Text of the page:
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Thursday, July 8, 2010


I enjoyed that day, though we travelled slowly, though it was cold, though it rained. Somewhat bare, flat, and treeless was the route along which our journey lay; and slimy canals crept, like half-torpid green snakes, beside the road; and formal pollard willows edged level fields, tilled like kitchen-garden beds. The sky, too, was monotonously gray; the atmosphere was stagnant and humid; yet amidst all these deadening influences, my fancy budded fresh and my heart basked in sunshine. (Ch. 7)

The remainder of the novel takes place in Villette, a town located in the country of Labassecour.  On the day after her arrival, Lucy describes the country as cold and rainy, flat and treeless (possibly signifying lifelessness), though "stagnant and humid."  Upon entering the city of Villette, a palpable darkness accompanies a pervading fog and dense rain.  The muddy country roads have been traded for a "rough and flinty surface."  Nevertheless, despite her surroundings, Lucy maintains a positive outlook and an anticipatory excitement.  During her time in Villette, tries to avoid becoming emotionally involved in harrowing circumstances, though not always successful.  This attitude causes her to appear as cold, though she is quite the opposite; it is her fragile psyche that dictates this attitude. 

Oh, my childhood! I had feelings: passive as I lived, little as I spoke, cold as I looked, when I thought of past days, I could feel. About the present, it was better to be stoical; about the future--such a future as mine--to be dead. And in catalepsy and a dead trance, I studiously held the quick of my nature.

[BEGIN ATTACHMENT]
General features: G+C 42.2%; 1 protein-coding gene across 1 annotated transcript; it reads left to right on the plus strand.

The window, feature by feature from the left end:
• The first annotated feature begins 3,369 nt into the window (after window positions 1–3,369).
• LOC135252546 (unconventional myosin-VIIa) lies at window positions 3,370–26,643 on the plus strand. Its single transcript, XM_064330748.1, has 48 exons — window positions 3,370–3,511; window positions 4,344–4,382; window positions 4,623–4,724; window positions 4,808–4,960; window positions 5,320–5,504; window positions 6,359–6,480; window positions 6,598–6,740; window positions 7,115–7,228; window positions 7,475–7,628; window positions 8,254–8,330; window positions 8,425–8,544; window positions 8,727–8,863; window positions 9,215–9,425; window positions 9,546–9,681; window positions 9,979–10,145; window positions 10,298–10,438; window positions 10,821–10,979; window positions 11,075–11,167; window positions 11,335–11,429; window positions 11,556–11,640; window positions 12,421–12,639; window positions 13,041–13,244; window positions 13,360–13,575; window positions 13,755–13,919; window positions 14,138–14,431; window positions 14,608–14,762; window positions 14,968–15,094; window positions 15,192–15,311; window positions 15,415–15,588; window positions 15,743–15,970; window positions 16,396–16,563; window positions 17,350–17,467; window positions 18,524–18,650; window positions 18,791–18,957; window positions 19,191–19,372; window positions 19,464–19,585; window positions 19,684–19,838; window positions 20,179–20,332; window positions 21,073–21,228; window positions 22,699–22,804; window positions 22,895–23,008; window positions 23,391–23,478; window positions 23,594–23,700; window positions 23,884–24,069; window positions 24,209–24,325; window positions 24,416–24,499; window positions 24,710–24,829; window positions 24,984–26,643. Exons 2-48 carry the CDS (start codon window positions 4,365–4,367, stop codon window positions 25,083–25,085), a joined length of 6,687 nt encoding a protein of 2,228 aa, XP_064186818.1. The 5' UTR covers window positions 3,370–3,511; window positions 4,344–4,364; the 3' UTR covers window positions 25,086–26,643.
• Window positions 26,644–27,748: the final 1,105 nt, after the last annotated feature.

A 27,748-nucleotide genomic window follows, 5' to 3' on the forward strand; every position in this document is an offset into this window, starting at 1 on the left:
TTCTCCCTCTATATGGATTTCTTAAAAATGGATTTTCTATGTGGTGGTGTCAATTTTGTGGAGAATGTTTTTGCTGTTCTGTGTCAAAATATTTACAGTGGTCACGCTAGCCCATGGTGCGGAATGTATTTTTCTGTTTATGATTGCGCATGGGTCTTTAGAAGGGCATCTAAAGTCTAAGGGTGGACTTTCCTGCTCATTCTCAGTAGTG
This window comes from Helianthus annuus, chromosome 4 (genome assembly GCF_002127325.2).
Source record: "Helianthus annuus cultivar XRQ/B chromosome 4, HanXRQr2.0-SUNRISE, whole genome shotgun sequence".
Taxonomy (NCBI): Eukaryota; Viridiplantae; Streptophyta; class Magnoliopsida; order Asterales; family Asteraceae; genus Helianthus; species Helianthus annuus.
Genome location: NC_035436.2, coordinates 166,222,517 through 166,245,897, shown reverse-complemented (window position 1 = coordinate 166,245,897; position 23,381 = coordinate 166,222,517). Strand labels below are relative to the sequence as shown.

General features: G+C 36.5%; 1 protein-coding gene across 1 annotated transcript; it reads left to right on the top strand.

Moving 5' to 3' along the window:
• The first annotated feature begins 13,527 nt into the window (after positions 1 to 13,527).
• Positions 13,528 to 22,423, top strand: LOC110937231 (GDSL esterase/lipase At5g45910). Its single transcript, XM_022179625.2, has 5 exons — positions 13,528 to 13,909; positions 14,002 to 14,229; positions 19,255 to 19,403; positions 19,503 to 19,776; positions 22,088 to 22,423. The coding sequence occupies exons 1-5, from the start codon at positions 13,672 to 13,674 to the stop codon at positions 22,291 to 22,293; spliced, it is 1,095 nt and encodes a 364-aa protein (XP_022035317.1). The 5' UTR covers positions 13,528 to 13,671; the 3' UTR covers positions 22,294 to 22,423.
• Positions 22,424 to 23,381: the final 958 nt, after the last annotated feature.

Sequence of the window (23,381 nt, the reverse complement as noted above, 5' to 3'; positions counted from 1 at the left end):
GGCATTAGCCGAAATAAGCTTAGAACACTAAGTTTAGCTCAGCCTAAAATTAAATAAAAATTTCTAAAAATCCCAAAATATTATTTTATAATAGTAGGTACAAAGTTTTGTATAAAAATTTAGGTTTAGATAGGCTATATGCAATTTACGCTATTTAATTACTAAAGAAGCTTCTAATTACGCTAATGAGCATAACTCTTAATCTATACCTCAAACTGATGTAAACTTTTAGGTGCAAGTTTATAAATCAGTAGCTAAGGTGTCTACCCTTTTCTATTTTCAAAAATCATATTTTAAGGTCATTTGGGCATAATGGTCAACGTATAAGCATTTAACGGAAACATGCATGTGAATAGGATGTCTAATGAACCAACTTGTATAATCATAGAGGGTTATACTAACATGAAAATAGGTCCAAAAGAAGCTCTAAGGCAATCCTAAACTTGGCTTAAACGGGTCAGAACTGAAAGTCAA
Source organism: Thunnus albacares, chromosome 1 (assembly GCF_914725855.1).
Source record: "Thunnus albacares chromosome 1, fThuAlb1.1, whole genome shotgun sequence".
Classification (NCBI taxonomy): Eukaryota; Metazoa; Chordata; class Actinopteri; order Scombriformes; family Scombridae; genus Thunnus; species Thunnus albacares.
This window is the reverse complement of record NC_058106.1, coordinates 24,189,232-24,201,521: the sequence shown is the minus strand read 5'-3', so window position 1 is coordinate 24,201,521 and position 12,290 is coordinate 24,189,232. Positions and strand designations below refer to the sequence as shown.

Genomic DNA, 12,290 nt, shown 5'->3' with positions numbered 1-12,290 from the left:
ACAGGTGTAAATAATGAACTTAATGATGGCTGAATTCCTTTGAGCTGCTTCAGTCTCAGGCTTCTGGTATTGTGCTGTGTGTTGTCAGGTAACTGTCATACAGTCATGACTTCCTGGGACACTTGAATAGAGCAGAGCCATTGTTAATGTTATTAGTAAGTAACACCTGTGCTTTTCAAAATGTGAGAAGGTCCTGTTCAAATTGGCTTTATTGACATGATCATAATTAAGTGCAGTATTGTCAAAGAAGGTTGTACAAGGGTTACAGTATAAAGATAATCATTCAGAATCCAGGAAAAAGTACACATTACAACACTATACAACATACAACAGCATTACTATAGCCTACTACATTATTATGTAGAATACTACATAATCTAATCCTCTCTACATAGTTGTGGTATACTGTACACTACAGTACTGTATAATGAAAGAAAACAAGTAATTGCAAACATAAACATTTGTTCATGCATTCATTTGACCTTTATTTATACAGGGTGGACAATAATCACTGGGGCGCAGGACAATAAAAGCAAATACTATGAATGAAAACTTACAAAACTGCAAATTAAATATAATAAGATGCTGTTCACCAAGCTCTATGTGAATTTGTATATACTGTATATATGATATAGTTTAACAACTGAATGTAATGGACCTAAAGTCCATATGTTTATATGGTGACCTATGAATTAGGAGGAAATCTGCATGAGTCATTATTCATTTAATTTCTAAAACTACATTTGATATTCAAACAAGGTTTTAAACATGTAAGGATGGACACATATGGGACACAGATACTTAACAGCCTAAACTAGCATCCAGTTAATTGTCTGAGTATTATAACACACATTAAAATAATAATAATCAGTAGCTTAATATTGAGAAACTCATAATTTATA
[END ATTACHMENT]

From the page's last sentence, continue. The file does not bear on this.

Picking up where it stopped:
At that time, I well remember whatever could excite--certain accidents of the weather, for instance, were almost dreaded by me, because they woke the being I was always lulling, and stirred up a craving cry I could not satisfy. (Ch. 12)

Lucy recognizes her fragile nature and actively avoids and combats situations that expose this weakness.

Lucy describes Villette as a "cosmopolitan city," (Ch. 9) with the pensionnat having girls from all over Europe.  There is no class distinction in the school:  the rich and poor learn together and are nearly indistinguishable.  As one who is poor herself, Lucy praises this aspect.  An aspect Lucy does not praise is religion.  Labassecour is a Catholic country, which  Lucy, as a Protestant does not like.  Lucy does not participate in evening prayers (Ch. 12), choosing to spend this time in the garden.  Lucy concludes that any negative traits of Catholics are directly related to their Catholicism, such as Lucy's assessment that Labassecouriennes have no problem with lying:

To do all parties justice, the honest aboriginal Labassecouriennes had an hypocrisy of their own, too; but it was of a coarse order, such as could deceive few. Whenever a lie was necessary for their occasions, they brought it out with a careless ease and breadth altogether untroubled by the rebuke of conscience. Not a soul in Madame Beck's house, from the scullion to the directress herself, but was above being ashamed of a lie; they thought nothing of it: to invent might not be precisely a virtue, but it was the most venial of faults. "J'ai menti plusieurs fois," formed an item of every girl's and woman's monthly confession: the priest heard unshocked, and absolved unreluctant. If they had missed going to mass, or read a chapter of a novel, that was another thing: these were crimes whereof rebuke and penance were the unfailing meed. (Ch. 9)

Lucy clearly ridicules the religious habits of not only Labassecouriennes but also the foreign students and teachers of Madame Beck's school, who have had no problem adapting to the moral code.  Lucy shows herself to be quite critical of the Catholic faith as well as its adherents.

The above painting is Old Chelsea by John Atkinson Grimshaw (1836-1893)

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